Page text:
consistently associated with reductions in beach width, riparian vegetation, numbers of accumulated logs, and amounts and types of beach wrack and associated invertebrates. Armoring-related patterns at lower beach elevations (further vertically from armoring) were progressively harder to detect. For some parameters, such as accumulated logs, there was a distinct threshold in armoring elevation that was associated with increased impacts. This large dataset for the first time allowed us to identify cumulative impacts that appear when increasing proportions of shorelines are armored. At large spatial and temporal scales, armoring much of a sediment drift cell may result in reduction of the finer grain-size
fractions on beaches, including those used by spawning forage fish. Overall we have shown that local impacts of shoreline armoring can scale-up to have cumulative and threshold effects – these should be considered when managing impacts to public resources along the coast. © 2016 Elsevier Ltd. All rights reserved.

Surf’s Up !

Since the 25th of November, we have had 5 inches of precipitation and in the last two weeks an unusual number of South-Easterly storms providing great action at Taylor beach in front of the farm, especially at high tide. The view starts by looking towards William Head prison and ends with a view of Victoria in the distance

 

 

Riparian well defined

In determining the importance of the watershed that connects with our shoreline, the word Riparian often surfaces. In the National Energy Board KM/TMX hearings, the pdf enclosed was one of the reports presented. It gives a well-researched description of the definition of Riparian along with the implications for development which impinges upon such areas.

This was originally filed at : https://docs.neb-one.gc.ca/ll-eng/llisapi.dll/fetch/2000/90464/90552/548311/956726/2392873/2449925/2450952/2798050/C301-15-1_-_IR_From_Salmon_River_Enhancement_Society_to_Pipeup_-_A4Q7W6_SRES_RESPONSE_compressed_-_A4R4F2.pdf?nodeid=2797843&vernum=-2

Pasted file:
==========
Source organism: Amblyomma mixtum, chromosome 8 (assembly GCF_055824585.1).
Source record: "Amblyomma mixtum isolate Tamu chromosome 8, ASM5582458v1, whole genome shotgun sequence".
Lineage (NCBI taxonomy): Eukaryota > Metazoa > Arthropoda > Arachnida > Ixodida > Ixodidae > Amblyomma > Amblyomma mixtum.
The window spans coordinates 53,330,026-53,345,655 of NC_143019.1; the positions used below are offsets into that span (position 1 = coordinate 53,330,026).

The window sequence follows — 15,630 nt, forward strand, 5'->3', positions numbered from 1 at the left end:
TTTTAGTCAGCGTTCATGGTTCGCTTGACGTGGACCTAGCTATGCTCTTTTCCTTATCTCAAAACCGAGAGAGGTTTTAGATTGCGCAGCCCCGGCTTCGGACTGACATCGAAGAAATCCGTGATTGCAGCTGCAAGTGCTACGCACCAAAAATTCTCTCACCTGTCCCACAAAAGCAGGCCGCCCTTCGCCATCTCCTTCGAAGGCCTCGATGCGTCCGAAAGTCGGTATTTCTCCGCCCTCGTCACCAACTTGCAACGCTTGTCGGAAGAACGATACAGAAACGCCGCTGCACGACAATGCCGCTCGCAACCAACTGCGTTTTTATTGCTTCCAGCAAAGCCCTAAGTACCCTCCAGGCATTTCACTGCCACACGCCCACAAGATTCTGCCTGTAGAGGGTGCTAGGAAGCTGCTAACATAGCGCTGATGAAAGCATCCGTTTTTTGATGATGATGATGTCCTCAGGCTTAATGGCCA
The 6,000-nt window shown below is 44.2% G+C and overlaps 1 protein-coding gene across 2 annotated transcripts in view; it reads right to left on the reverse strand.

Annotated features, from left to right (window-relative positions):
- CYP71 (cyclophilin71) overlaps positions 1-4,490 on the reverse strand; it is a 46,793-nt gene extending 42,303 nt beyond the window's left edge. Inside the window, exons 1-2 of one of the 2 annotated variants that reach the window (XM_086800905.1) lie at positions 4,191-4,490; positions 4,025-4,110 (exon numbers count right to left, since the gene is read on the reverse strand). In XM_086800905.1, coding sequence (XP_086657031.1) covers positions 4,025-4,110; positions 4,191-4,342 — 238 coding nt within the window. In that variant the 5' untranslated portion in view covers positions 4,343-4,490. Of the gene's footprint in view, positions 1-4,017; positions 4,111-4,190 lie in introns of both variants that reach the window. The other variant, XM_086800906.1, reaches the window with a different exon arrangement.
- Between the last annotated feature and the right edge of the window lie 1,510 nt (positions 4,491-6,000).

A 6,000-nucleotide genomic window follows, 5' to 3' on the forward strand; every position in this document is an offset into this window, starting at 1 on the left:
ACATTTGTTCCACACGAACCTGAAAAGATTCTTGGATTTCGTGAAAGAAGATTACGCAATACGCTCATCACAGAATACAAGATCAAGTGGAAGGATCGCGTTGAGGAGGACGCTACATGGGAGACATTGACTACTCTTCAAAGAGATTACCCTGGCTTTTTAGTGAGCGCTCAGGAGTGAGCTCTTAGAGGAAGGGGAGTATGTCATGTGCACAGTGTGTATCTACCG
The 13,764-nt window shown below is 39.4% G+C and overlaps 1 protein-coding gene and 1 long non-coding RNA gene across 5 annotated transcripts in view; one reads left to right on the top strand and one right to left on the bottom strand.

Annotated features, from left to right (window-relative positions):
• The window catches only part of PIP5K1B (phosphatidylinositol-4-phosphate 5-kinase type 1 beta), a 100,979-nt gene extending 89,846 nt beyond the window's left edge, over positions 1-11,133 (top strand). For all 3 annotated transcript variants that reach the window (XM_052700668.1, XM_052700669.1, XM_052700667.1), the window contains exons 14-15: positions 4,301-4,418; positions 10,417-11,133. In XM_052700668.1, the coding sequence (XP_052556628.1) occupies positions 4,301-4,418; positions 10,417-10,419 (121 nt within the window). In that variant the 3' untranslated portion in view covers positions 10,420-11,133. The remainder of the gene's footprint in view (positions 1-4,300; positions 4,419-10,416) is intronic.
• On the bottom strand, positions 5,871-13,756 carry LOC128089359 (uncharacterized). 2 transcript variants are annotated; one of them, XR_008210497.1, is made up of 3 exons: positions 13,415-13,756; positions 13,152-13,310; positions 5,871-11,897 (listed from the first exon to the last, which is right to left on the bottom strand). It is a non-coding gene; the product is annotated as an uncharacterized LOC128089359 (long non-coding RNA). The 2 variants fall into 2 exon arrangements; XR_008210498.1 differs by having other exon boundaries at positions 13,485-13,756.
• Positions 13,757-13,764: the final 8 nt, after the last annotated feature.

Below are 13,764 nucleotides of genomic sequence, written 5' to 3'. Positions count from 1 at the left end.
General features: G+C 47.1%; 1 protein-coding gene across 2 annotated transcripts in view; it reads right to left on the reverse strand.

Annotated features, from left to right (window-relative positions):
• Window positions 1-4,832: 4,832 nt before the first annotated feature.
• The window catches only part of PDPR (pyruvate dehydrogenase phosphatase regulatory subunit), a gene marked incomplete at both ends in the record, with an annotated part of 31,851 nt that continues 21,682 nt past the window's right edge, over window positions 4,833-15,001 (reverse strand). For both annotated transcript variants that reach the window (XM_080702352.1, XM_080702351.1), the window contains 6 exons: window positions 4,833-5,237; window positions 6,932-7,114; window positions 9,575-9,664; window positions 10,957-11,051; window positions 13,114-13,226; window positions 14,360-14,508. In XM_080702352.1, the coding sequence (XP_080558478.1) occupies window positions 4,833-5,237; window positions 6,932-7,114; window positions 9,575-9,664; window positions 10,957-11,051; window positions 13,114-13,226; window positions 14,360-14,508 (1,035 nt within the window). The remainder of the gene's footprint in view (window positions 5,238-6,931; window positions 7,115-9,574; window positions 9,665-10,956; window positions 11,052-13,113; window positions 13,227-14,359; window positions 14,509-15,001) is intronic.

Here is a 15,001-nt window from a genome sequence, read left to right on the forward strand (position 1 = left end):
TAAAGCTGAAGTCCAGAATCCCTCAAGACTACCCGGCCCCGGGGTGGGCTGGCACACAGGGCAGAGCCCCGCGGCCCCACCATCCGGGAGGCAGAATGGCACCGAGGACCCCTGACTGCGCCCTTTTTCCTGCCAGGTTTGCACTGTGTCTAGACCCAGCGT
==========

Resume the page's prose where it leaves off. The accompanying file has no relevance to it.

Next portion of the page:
QUOTE” “Role of Riparian Habitat in Streams Why is the Riparian Area Important? Riparian areas and the vegetation and structure associated with this component of aquatic environments in streams and lakes comprise critical habitats for many species, including commercial, recreational and aboriginal (CRA) fishery fishes. A riparian zone, or riparian area, is the water/land interface between the terrestrial upland area and a river or stream (Figure 1). Plant communities along the edge of streams or lakes are usually referred to as the riparian vegetation (Figure 2). The plant community within a riparian area often is dominated by hydrophilic species, but not always (Figure 2). In British Columbia watercourses that support CRA fisheries rely profoundly on intact and functional riparian areas (viz., Forest and Range Practices Act https://www.for.gov.bc.ca/code/ Table 1; Riparian Areas Regulation http://www2.gov.bc.ca/gov/content/environment/plants-animalsecosystems/fish/riparian-areas-regulation Table 2). To reiterate, the scientific literature is very clear that riparian areas comprise critical habitats for both fishes and other species (Wenger 1999, Broadmeadow and Nisbet 2004). The role of riparian habitats is elegantly described by excerpts in the following quotes: Riparian buffers are important for good water quality [in streams]. Riparian zones help to prevent [deleterious] sediment[s], nitrogen, phosphorus, pesticides and other pollutants from C301 – Salmon River Enhancement Society 3 reaching a stream. Riparian buffers are most effective at improving water quality when they include a native grass or herbaceous filter strip along with deep rooted trees and shrubs along the stream. Riparian vegetation is a major source of energy and nutrients for stream communities. They are especially important in small, headwater streams where up to 99% of the energy input may be from woody debris and leaf litter. [Invertebrates associated with this and instream vegetation contribute as fish food.] Overhanging riparian vegetation keeps streams cool, [and] this is especially important for…mountain trout [i.e., salmonid] populations. Riparian buffers provide valuable habitat for wildlife. In addition to providing food and cover they are an important corridor or travel [path]way[s] for a variety of wildlife. Forested streamsides benefit game species [e.g., deer and bear]…and nongame species like migratory songbirds. Riparian vegetation slows floodwaters, thereby helping to maintain stable streambanks and protect downstream property. By slowing down floodwaters and rainwater runoff, the riparian vegetation allows water to soak into the ground and recharge groundwater. Slowing floodwaters allows the riparian zone to function as a site of sediment deposition, trapping sediments that build stream banks and would otherwise degrade our streams and rivers. [http://www.bae.ncsu.edu/programs/extension/wqg/sri/riparian5.pdf Accessed 6 July 2015.] The critical nature of riparian areas to a properly functioning stream cannot be overstated. As Tschaplinski and Pike (2009), in their analysis of the function of riparian areas to British Columbia streams, point out “No other landscape features within forests provide linkages that are as extensive and complex as those provided by riparian ecotones.” Tschaplinski and Pike (2009) go further to indicate that riparian areas contain and support many of the highest-value resources in natural forests and quote Hartman and Scrivener (1990) as evidence. In another citation, Gregory et al. (1991) indicate that the plant and animal communities in riparian areas frequently have the highest species richness found in forests. The issues relating to riparian areas are particularly relevant to the Trans Mountain Expansion Project (TMEP) as many of the streams crossed by the pipeline construction are typical of the watercourses that Tschaplinski and Pike (2009) and others refer to in respect to the importance of the role of riparian vegetation and the zone as fish habitat. And riparian areas are key habitats that TMEP will destroy as a function of crossing the streams where trenching will take place.See the full PDF:Ripariandefinition-_IR_From_Salmon_River_Enhancement_Society_to_Pipeup_-_A4Q7W6_SRES_RESPONSE_compressed_-_A4R4F2